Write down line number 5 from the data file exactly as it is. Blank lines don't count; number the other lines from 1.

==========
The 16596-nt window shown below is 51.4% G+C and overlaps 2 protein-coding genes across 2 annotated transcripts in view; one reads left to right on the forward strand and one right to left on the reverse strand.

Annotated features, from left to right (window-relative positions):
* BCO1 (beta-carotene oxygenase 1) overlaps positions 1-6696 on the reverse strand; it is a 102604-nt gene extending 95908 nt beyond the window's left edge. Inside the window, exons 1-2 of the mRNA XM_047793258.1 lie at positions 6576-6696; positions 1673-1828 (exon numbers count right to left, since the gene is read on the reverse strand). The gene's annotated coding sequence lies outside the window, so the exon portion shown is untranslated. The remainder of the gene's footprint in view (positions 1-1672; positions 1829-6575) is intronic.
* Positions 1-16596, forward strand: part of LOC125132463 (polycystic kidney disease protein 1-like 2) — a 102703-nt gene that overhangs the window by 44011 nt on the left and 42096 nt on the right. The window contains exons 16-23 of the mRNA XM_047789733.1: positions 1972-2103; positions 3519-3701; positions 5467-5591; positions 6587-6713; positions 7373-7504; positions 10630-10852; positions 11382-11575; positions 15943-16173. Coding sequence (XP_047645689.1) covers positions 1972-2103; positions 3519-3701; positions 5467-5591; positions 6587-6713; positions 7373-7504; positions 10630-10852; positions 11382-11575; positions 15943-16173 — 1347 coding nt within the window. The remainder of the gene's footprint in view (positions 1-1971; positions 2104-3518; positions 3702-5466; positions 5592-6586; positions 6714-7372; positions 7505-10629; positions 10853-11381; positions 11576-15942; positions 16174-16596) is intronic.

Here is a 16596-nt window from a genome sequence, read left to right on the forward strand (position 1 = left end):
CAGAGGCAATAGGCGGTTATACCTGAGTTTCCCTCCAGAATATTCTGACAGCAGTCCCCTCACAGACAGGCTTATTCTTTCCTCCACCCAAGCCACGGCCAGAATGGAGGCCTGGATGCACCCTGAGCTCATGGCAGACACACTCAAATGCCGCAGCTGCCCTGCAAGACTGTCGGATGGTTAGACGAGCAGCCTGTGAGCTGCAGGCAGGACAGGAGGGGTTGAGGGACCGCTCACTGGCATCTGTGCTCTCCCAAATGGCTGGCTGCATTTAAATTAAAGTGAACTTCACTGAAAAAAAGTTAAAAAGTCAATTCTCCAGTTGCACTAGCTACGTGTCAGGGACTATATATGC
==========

Here is a 16596-nt window from a genome sequence, read left to right on the forward strand (position 1 = left end):